Have you heard of BSR Real Estate Investment Trust (TSX:HOM.U)? I hadn’t until its IPO in early June.
The small-cap REIT owns 48 multi-family apartment buildings with 9,879 apartment units in the southern U.S. with two-thirds of them in Texas and Arkansas. Currently trading below its US$10 IPO price, here are three reasons you might want to take a closer look at it.
Insiders own 51%
CEO John Bailey and director Daniel Hughes together own 51% of the REIT, which means their interests are aligned with the other shareholders’.
The history of BSR dates back to 2012 when Bailey Properties LLC, the CEO’s real estate company, merged with Daniel Hughes’s company, Summit Housing Partners, to form BSR Trust, a US$1 billion multi-family enterprise.
Interestingly, while Hughes was CEO of the merged company and Bailey served on the board, it is Bailey who is CEO of the publicly listed REIT with Hughes relegated to the board.
The important thing is the two men have a keen understanding of the multi-family residential real estate market in the Sun Belt region of the U.S. and have a vested interest in growing the business in an area of the country that’s experiencing strong population and job growth.
Starting in July 2015 through December 31, 2017, BSR underwent a significant upgrade of approximately 4,500 of its apartment units (46% of its portfolio), spending US$51.4 million — more than half in 2017 alone.
As a result of those upgrades, BSR increased the net operating income (NOI) from those 4,500 apartments by 16.1%, a very healthy increase over a 30-month period. So successful were these upgrades, it plans on renovating an additional 3,000 units, primarily in Texas and Arkansas, over the next three years at a cost of $25 million.
Approximately 50% of the apartment units are two bedrooms, 45% are one bedroom, and the remaining 5% are three-bedroom units. Occupancy is a reasonably high 92.7%.
Of the 48 apartment communities, 43% are in Texas, which are forecasted to generate 52% of the REIT’s NOI. As Texas goes, so goes BSR.
BSR had an independent appraisal of its properties done for its IPO. The appraiser estimated the portfolio’s value at US$890 million.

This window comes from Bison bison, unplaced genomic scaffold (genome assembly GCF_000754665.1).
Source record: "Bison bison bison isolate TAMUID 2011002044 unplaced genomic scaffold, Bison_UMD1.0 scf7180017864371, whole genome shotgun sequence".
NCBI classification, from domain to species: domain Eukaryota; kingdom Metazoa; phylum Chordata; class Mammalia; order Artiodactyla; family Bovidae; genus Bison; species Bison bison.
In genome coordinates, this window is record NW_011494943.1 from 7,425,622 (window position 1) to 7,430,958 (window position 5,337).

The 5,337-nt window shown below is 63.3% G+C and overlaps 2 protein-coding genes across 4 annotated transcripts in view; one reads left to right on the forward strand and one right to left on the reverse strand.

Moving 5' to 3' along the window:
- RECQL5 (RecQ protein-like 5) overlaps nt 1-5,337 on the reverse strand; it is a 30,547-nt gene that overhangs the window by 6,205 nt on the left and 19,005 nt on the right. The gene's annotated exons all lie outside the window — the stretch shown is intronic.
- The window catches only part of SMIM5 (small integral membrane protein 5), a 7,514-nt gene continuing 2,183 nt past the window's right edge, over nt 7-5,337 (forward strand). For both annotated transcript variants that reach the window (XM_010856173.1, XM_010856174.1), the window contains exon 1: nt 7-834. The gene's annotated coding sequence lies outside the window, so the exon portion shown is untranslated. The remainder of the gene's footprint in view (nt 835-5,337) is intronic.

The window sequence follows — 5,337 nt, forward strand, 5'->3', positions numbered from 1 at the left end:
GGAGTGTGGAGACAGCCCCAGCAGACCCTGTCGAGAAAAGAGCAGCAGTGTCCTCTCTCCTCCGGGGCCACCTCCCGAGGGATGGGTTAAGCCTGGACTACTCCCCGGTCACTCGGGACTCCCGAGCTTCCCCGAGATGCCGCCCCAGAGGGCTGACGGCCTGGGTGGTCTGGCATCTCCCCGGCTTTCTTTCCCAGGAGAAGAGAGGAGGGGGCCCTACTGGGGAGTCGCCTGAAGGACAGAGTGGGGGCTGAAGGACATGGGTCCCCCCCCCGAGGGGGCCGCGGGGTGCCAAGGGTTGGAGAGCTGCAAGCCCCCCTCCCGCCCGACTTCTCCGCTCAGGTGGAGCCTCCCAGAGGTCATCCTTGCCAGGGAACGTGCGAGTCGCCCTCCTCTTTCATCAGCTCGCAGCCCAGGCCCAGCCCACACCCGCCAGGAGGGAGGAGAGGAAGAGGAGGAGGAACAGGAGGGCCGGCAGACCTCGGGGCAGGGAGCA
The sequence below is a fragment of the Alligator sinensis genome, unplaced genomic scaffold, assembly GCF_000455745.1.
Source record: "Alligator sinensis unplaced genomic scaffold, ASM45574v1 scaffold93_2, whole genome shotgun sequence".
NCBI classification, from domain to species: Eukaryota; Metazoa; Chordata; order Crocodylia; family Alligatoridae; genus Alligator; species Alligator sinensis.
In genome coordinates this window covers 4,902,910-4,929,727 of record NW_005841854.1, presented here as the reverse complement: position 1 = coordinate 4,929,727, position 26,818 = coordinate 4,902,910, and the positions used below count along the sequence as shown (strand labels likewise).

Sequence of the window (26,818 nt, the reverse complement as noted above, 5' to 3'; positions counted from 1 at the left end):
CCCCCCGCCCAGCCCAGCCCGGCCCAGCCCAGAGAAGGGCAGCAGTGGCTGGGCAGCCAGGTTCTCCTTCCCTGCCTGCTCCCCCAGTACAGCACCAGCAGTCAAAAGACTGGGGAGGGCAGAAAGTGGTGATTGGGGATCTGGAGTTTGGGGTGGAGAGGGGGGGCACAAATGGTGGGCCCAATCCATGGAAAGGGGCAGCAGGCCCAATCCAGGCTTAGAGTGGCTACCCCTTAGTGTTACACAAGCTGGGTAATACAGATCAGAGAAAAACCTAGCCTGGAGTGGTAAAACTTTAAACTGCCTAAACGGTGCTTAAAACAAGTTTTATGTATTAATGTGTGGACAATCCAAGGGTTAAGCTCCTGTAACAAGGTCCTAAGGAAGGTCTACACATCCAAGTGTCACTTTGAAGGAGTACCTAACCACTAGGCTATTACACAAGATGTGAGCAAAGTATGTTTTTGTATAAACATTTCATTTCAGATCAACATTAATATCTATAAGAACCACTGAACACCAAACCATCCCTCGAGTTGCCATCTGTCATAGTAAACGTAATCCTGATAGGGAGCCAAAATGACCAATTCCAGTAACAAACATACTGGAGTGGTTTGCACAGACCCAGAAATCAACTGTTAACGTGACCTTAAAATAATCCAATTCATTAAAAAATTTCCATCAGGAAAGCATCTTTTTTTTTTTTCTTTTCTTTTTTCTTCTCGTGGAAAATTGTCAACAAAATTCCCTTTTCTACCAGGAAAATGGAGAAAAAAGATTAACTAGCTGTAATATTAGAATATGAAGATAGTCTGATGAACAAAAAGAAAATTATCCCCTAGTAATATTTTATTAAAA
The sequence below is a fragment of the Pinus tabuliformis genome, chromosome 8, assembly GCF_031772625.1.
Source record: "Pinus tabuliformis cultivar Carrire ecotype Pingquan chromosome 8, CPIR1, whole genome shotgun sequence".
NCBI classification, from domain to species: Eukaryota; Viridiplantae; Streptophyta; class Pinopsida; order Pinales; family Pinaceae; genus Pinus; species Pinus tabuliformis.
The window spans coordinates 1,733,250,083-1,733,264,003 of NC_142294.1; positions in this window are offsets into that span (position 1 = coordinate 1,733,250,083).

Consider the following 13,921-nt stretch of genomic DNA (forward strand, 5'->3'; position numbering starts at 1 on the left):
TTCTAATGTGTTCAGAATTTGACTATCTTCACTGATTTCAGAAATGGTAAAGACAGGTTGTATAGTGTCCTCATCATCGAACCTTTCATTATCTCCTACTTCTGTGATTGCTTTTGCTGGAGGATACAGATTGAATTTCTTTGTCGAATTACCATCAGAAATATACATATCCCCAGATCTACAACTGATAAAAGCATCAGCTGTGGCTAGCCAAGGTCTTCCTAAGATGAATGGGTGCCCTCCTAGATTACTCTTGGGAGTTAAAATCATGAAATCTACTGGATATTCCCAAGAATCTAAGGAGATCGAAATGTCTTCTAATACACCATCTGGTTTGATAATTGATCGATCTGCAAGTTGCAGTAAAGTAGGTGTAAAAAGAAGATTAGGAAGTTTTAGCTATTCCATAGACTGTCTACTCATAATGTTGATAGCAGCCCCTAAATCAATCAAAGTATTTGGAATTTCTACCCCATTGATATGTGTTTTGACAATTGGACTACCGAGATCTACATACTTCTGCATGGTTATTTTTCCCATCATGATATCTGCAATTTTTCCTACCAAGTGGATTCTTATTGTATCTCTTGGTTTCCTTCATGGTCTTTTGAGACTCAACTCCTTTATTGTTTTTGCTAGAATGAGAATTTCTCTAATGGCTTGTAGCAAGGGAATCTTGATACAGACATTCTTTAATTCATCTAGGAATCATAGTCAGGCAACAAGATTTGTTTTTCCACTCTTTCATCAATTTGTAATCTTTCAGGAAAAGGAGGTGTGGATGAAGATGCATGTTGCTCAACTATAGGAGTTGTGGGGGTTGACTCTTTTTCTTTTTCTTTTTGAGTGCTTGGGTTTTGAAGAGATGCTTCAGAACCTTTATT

Snowbirds will love the distributions
Traded in U.S. dollars, BSR pays its monthly distributions with greenbacks rather than loonies. It currently yields 5.3% with a reasonable payout ratio of 78%.
According to its prospectus, BSR’s average term to maturity of its mortgages on its properties is the most extended duration of any publicly traded multi-family REIT in North America with a market cap of US$200 million or more.
Its mortgages have a weighted average term of almost 11 years with a weighted average interest rate of 3.82%. Approximately 86% of its debt is fixed or hedged to fixed rates.
The bottom line on BSR REIT
BSR has two significant advantages as it moves ahead with its growth strategy.
First, it operates in suburban markets in the southern U.S. outside larger cities, where the competition for acquisitions isn’t nearly as intense.
Second, the garden-style apartment industry (three storeys or less) is very fragmented and ready for the taking. According to the National Multifamily Housing Council, the top 50 largest multifamily owners own less than 10% of the 20.8 million apartment units in the U.S., leaving it with plenty of growth potential.
You can invest in stocks like RioCan Real Estate Investment Trust that focus on the big cities, or you can go for something like BSR that flies under the radars of most investors.
I’m a contrarian, so I’ll recommend you go with BSR.
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Fool contributor Will Ashworth has no position in any stocks mentioned. BSR REIT is a recommendation of Dividend Investor Canada.